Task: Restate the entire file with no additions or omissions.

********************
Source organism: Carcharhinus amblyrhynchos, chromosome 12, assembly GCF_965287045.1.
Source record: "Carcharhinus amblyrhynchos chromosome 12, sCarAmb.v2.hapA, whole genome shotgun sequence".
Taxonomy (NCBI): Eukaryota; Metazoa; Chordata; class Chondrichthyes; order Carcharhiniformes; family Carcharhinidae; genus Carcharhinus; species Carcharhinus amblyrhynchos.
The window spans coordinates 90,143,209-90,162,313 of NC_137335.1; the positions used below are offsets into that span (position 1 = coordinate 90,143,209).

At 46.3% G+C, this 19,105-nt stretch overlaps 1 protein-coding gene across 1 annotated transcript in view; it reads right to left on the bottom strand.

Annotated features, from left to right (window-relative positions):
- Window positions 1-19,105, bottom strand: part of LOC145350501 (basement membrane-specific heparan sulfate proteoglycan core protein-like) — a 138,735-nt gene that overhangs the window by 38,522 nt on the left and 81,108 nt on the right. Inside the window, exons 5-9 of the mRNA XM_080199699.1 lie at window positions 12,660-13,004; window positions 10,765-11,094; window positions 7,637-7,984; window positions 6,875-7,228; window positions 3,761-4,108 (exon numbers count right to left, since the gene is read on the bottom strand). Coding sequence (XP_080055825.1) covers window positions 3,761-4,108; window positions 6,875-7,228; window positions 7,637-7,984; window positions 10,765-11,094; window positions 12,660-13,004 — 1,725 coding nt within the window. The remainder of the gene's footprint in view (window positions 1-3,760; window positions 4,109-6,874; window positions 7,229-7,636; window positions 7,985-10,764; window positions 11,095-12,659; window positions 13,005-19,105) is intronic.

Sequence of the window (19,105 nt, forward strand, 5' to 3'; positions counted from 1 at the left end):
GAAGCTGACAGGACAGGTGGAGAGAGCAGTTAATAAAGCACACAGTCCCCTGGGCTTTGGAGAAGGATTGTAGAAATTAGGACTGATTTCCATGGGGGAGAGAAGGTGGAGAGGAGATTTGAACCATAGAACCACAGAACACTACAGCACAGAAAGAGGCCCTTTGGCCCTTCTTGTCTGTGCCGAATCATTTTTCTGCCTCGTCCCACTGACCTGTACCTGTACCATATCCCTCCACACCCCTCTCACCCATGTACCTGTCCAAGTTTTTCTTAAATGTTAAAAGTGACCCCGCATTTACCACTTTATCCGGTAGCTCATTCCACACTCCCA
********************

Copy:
Source organism: Carcharhinus amblyrhynchos, chromosome 12, assembly GCF_965287045.1.
Source record: "Carcharhinus amblyrhynchos chromosome 12, sCarAmb.v2.hapA, whole genome shotgun sequence".
Taxonomy (NCBI): Eukaryota; Metazoa; Chordata; class Chondrichthyes; order Carcharhiniformes; family Carcharhinidae; genus Carcharhinus; species Carcharhinus amblyrhynchos.
The window spans coordinates 90,143,209-90,162,313 of NC_137335.1; the positions used below are offsets into that span (position 1 = coordinate 90,143,209).

At 46.3% G+C, this 19,105-nt stretch overlaps 1 protein-coding gene across 1 annotated transcript in view; it reads right to left on the bottom strand.

Annotated features, from left to right (window-relative positions):
- Window positions 1-19,105, bottom strand: part of LOC145350501 (basement membrane-specific heparan sulfate proteoglycan core protein-like) — a 138,735-nt gene that overhangs the window by 38,522 nt on the left and 81,108 nt on the right. Inside the window, exons 5-9 of the mRNA XM_080199699.1 lie at window positions 12,660-13,004; window positions 10,765-11,094; window positions 7,637-7,984; window positions 6,875-7,228; window positions 3,761-4,108 (exon numbers count right to left, since the gene is read on the bottom strand). Coding sequence (XP_080055825.1) covers window positions 3,761-4,108; window positions 6,875-7,228; window positions 7,637-7,984; window positions 10,765-11,094; window positions 12,660-13,004 — 1,725 coding nt within the window. The remainder of the gene's footprint in view (window positions 1-3,760; window positions 4,109-6,874; window positions 7,229-7,636; window positions 7,985-10,764; window positions 11,095-12,659; window positions 13,005-19,105) is intronic.

Sequence of the window (19,105 nt, forward strand, 5' to 3'; positions counted from 1 at the left end):
GAAGCTGACAGGACAGGTGGAGAGAGCAGTTAATAAAGCACACAGTCCCCTGGGCTTTGGAGAAGGATTGTAGAAATTAGGACTGATTTCCATGGGGGAGAGAAGGTGGAGAGGAGATTTGAACCATAGAACCACAGAACACTACAGCACAGAAAGAGGCCCTTTGGCCCTTCTTGTCTGTGCCGAATCATTTTTCTGCCTCGTCCCACTGACCTGTACCTGTACCATATCCCTCCACACCCCTCTCACCCATGTACCTGTCCAAGTTTTTCTTAAATGTTAAAAGTGACCCCGCATTTACCACTTTATCCGGTAGCTCATTCCACACTCCCA